Departing from the conventional practice of imitating the paintings of a great master, Han Gan developed his own style based on observing the horses themselves in the imperial stables. Han Gan’s independent-mindedness surprised the emperor, who noticed that Han Gan did not paint in the style of Chen Hong, the prevailing model for painting horses. When questioned by the emperor about his departure from Chen Hong’s methods, Han Gan replied: “I have my own teacher. All the horses in Your Majesty’s stables  are  my  teachers”  (Acker  1974, 262). Indeed, Han Gan’s positioning of the horse’s legs in the painting Night Shining White attests to his sensitivity to the way in which horses actually move. According to Maxwell Hearn of the Metropolitan Museum of New York, such an accurate depiction of equine movement was not achieved in Western art, until Edgar Degas absorbed the insights revealed by Eadweard Muybridge’s still photographs of running horses in the nineteenth century (Hearn 2008, 9).


Folklore about Han Gan


Han Gan’s reputation for making paintings lifelike inspired vivid folklore. According to one Tang text, a beautiful horse was taken to a veterinarian to cure his lame foot. Recollecting that he had seen the horse in one of Han Gan’s paintings, the veterinarian contacted the painter. Han Gan looked through his sketches and discovered a painting that clearly portrayed the horse in question. The artist realized that he had never completed  the  painting.  The  horse  in the picture lacked a leg, and this was why  the  horse  at  the  veterinarian’s place was now lame. From Han Gan’s painting, a real horse had come to life. According to another story, Han Gan was sitting alone with nothing to do after the An Lushan Rebellion disrupted court life. All the magnificent horses of the imperial stables had been stolen or deployed in battle. Someone claiming to be a “Demon messenger” came to Han Gan’s gate and asked him for a horse. Han Gan “made him a painting of  a  horse  and  then  burned  it.  Days later, the Demon messenger was seen riding on a horse coming to thank him” (Acker 1974, 262).


Horse with Rider. Painting by Han Gan. National Palace Museum, Taipei, Taiwan.


This story of Han Gan’s horse painting coming to life has been imaginatively retold and illustrated by a contemporary Chinese painter based in France, Chen Jiang Hong (b. 1963) in his 2007 children’s book entitled The Magic Horse of Han Gan. According to Chen Jiang Hong’s epilogue, his inspiration for the children’s book came when he saw a painting attributed to Han Gan entitled Horses and Grooms in the Cernuschi Museum, Paris. Magnificent though it is, this painting acquired by the Cernuschi Museum in the 1950s is reputed to be a fake painted in the style of Han Gan by the talented copy artist Zhāng Dàqiān 张大千 (1899–1983), according to several sources.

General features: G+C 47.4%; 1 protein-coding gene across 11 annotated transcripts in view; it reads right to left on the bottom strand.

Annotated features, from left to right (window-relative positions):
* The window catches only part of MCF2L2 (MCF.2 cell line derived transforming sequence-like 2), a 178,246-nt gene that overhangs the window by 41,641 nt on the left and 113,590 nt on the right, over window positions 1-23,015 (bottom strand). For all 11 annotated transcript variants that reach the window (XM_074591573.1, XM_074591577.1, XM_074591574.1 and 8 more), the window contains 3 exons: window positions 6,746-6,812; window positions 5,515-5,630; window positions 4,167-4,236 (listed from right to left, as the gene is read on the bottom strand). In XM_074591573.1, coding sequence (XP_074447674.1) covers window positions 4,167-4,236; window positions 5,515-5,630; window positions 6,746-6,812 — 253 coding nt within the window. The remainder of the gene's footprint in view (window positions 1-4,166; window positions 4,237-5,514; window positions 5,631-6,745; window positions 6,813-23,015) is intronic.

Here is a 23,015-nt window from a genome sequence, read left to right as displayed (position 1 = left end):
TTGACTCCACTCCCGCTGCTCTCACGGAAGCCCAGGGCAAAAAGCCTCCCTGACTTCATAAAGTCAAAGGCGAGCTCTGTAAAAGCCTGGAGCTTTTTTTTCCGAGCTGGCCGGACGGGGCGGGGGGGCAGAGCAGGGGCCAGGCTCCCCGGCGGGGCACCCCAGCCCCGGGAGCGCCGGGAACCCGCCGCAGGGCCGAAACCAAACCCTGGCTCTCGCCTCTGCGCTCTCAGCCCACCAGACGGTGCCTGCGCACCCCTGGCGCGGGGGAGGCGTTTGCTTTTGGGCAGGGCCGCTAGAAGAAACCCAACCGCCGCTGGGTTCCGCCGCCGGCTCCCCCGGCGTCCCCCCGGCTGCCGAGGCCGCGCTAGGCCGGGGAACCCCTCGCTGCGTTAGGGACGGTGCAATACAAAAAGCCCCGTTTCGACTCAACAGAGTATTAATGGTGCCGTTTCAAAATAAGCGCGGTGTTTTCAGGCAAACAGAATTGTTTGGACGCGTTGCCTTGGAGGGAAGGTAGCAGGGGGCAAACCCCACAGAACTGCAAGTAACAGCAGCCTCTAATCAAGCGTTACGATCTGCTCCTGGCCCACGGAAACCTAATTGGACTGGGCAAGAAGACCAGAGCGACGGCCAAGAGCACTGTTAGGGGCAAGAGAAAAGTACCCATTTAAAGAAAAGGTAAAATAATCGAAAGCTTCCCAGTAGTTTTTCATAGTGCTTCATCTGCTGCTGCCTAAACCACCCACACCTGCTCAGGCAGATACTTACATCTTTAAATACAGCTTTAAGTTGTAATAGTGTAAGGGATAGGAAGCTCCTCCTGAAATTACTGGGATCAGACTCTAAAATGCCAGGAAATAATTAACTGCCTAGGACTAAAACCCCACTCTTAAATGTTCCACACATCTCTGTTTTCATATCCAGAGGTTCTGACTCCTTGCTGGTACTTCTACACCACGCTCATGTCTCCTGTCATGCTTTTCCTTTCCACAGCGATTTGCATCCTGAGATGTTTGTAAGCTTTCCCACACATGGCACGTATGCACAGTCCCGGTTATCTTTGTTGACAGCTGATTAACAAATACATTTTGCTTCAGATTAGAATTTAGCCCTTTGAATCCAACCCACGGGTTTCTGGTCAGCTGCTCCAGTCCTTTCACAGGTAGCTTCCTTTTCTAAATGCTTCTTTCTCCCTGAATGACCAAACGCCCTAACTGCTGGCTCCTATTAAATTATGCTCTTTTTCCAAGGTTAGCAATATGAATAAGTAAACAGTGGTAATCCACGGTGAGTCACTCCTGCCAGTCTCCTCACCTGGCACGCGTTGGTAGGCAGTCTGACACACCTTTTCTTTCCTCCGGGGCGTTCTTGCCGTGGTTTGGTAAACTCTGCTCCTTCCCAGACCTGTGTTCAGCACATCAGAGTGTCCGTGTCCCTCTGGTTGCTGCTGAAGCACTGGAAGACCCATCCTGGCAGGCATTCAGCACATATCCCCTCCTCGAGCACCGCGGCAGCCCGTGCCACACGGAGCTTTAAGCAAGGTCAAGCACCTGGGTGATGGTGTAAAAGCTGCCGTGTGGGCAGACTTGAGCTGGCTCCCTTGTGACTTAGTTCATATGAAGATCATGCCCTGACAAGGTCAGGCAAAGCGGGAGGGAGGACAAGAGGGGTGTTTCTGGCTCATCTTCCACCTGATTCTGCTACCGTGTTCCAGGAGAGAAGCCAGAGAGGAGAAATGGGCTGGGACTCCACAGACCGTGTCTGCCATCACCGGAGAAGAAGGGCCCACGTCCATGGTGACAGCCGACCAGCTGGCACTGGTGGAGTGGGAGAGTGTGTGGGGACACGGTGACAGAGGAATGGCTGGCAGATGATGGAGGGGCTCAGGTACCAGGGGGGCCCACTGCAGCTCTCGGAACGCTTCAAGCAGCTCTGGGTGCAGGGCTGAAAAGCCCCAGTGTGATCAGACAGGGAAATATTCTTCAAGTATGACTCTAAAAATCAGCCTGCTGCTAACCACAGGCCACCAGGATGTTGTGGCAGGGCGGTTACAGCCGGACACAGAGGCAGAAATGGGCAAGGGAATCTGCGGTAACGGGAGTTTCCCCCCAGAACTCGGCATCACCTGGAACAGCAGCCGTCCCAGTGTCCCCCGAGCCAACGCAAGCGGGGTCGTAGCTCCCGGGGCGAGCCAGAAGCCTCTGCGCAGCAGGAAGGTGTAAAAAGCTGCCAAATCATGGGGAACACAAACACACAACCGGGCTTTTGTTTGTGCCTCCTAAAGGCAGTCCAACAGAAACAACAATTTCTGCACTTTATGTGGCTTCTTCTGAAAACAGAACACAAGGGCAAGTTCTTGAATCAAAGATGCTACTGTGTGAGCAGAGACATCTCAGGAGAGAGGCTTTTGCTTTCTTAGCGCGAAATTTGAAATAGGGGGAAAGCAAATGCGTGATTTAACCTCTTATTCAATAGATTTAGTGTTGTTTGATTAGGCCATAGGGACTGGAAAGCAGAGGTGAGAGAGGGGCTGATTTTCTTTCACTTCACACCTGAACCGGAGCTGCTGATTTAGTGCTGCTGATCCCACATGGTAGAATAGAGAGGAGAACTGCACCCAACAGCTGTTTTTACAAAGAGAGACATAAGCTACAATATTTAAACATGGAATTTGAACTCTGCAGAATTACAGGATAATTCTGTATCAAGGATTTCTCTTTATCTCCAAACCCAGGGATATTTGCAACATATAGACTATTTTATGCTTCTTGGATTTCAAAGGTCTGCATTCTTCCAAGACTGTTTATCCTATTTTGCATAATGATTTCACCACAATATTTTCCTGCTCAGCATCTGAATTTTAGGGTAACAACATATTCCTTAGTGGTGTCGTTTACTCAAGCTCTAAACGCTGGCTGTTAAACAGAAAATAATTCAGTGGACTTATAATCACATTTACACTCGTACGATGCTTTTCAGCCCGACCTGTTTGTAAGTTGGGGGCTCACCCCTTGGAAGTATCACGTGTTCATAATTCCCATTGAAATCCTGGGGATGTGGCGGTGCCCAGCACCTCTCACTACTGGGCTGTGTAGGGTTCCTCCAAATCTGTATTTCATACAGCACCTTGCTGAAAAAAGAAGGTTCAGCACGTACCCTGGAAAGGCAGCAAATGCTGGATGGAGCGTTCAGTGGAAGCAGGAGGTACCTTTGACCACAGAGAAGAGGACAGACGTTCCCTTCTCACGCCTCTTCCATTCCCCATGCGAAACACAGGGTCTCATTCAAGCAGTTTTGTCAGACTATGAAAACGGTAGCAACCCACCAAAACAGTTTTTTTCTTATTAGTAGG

Appreciating Night-Shining White


Night-Shining White is believed to be an authentic Tang painting, not merely because of its collector’s seals, but also because of the quality of the image. Here’s how art historian Wen Fong, advises us to look at Night-Shining White:


Focusing on the horse’s head, the viewers find themselves suddenly submerged in the awesome power of the artist’s simple, plain brush line, discovering in it shapes and inflections that flow like phrases of music. New details and images reveal themselves, as the “heavenly” horse (or “dragon” horse) magically prepares to ascend and fly away. This power of brushwork, which is presentation more than it is representation, is what brings viewers back into the presence of the physical “brush trace” (biji 笔迹) of its maker. (Fong 2008, 14)


Wen Fong emphasizes the capacity of Han Gan’s painting for conveying energy, movement, and the presence of the artist himself by following the traces of his brush. In Chinese painting, the line is primary. The painter “writes” (xie 写) a painting in a manner analogous to calligraphy; and the connoisseur “reads” (dú 䇏) the painting as if it were a kind of text. The poetic inscriptions and collector ’s  seals  added  later  give  the  hand scroll an illustrious pedigree and offer evidence of its transmission history.


Using a minimal amount of shading, Han Gan’s brushwork has endowed the horse’s body with a convincing sense of solidity. The round arc of the horse’s rump, its muscular chest, pricked ears, and thick mane, support Han Gan’s reputation for making his painted horses appear real. And yet, as Wen Fong suggests, Han Gan’s likeness transcends realism. We are persuaded that this horse is no ordinary horse, but a singular horse of superior ability.


The Dragon-Nature of Heavenly Horses


Night-Shining White depicts both an actual  charger  belonging  to  Xuanzong and a horse of the imagination, a “heavenly  horse”  (tiān  xià  ma 天下马) of Chinese legend. These mythical horses were benign creatures, powerful enough to run for 1,000 li (qiān lı ma 千里马) (roughly 500 kilometers), and eager to serve imperial authority. They had a fiery temperament and were thought to be related to dragons (lóng ). According to Chinese myth, magnifi cent steeds were born of river water and could ascend to the heavens to assist rulers in finding immortality.